As an East Asian art historian by vocation, I think that learning to read will even take priority over speaking, as I am always reading art catalogs in Chinese.

I found my father’s old school books: he studied in Tongzhou Boarding School, and his texts were in the traditional characters and had the old Wade-Giles transliteration.



Al Roy by Email

Hey guys.

Just a quick note to encourage you both in your MBM undertaking. As you may well imagine, my brain is swimming at present with the almost constant cramming that I’ve been putting in with your course, day after day – and happily so. But there is one thing in particular that you both do that sets you apart from the ‘rest of the pack’, so to speak; and that thing is that in each and every lesson where you use a video to teach a point or model a word or sentence, you do it yourselves, rather than (the great videos with Annie aside) have someone else step in to model the examples for you.

What hit a home run for me, and instantly made me know that I had stumbled upon something REAL, and not just ‘another Chinese course’, was seeing and hearing Luke sitting on a bench and telling us about the MBM, and doing it IN CHINESE. I don’t mind telling you; had that ad been only in English, I would not have listened more than a few seconds before moving on and forgetting that I had ever seen it.

So although I know that you both already know that you’re very much on the right track (and it’s evident in the confidence you both show – and rightly so, as you’ve earned the right to it, hands down), a word of encouragement is sometimes in order.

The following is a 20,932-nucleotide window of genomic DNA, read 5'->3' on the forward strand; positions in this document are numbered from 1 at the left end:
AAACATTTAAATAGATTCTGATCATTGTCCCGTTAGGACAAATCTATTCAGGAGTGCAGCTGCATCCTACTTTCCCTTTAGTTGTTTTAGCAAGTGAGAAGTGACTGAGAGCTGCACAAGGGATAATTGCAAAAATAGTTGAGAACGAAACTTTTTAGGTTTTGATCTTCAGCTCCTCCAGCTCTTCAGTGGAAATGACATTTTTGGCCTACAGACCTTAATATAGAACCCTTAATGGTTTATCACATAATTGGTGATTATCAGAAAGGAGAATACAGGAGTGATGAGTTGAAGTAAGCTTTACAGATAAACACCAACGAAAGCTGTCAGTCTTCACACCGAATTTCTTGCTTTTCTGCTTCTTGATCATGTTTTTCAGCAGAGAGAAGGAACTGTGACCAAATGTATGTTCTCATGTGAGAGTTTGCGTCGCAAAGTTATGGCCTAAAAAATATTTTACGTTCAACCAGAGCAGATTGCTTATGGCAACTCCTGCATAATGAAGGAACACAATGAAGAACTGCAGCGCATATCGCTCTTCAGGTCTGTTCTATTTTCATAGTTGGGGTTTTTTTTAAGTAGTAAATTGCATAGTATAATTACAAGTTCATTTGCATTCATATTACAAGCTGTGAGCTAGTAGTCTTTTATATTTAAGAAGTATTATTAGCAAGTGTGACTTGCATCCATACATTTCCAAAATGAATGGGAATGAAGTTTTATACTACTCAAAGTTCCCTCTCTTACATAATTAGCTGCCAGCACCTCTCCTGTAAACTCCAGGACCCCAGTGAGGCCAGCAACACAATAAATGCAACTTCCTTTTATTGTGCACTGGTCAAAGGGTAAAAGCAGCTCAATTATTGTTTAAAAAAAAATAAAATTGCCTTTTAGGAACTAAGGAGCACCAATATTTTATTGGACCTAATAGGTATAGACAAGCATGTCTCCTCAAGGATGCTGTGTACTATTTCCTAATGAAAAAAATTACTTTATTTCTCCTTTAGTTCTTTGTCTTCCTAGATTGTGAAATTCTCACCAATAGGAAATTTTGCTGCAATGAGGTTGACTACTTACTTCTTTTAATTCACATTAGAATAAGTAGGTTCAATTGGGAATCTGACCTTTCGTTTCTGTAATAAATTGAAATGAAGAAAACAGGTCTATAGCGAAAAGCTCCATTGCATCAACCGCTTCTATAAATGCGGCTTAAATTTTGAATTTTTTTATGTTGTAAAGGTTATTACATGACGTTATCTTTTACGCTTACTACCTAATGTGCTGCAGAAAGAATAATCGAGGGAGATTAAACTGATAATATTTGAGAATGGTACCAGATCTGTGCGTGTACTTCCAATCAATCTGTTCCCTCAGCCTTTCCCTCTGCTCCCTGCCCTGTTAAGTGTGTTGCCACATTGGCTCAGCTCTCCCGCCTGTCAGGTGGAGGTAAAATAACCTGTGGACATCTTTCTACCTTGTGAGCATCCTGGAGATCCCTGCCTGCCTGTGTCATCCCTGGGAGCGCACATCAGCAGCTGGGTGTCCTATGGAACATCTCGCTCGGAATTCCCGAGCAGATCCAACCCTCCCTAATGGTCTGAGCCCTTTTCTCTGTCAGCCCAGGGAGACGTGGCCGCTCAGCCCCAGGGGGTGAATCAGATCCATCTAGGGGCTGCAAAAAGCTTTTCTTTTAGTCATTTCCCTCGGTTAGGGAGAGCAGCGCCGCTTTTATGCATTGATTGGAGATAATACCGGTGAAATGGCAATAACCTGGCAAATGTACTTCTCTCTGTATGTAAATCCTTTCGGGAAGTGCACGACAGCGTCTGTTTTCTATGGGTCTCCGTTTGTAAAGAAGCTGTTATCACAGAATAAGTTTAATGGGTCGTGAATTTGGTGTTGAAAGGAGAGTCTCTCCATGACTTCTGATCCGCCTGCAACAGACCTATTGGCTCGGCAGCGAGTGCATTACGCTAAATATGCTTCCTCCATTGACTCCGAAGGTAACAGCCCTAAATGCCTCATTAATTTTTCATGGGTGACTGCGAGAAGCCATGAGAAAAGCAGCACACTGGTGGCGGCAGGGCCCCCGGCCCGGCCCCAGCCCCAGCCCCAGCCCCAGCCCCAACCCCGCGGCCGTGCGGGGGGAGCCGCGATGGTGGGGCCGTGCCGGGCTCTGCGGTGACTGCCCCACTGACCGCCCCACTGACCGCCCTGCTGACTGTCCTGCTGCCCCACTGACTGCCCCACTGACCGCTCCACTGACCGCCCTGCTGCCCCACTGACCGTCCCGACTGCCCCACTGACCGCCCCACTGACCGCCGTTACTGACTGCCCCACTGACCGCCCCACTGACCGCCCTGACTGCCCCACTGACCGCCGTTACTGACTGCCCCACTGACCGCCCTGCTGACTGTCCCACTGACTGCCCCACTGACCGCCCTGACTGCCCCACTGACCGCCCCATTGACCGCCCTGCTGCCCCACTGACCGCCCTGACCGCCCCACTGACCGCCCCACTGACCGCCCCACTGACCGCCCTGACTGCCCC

Now already a month into this, you can consider me not just a satisfied customer, but something of a fan, and I don’t easily ascribe that sort of celebrity status to my fellow beings, regardless of their societal status in the world of men. I respect you guys in large measure because I respect what you have accomplished, which in my book is very much something worthwhile.

Side note: for the first month, I’ve mainly only been putting in two to four hours per day on average. Starting late last week, I’m attempting to muster the discipline to do this full time. For me, that means a minimum of eight hours daily or 40 hours per week. I have to fit other things in ad well, so that means 12 hour days when I can manage it. I’ll be up at 05:00, in a few short hours, to hit the virtual books again, starting with an hour and a half on the Anki decks, and moving on to the lessons. At times I have go go get a breather because my head starts to choke on it, but when I consider how quickly I’m actually learning and comprehending the material, it’s very much worth it.

Several years ago I worked at a Chinese owned and operated gold mine for several months during the relatively short summer work season they have there. I went, primarily for the opportunity to practice speaking Chinese. The excavators I operated usually were equipped with USB ports, so I would plug in a key and listen and repeat to the Pimsleur Mandarin lessons for maybe 6 to 8 hours per day while I worked, until I literally HAD to stop because my brain just would not absorb the lesions. It was a great (if incredibly boring) experience for me. By the time I returned home later in the season, I was actually having very short, very basic conversations with the workers there – none of whom could speak any English.

But that said, as good as Pimsleur is at what it does, I have to say that it cannot touch MBM, and I know that Luke can concur in that point. Sadly, when my season working at the Yukon ended, i stopped the Pimsleur lessons, and never went past the early part of the third (of five) levels. But I got the impression from skipping ahead and listening to bits of the higher levels that my Mandarin would only have been very basic at best, had I followed through and completed the entire course.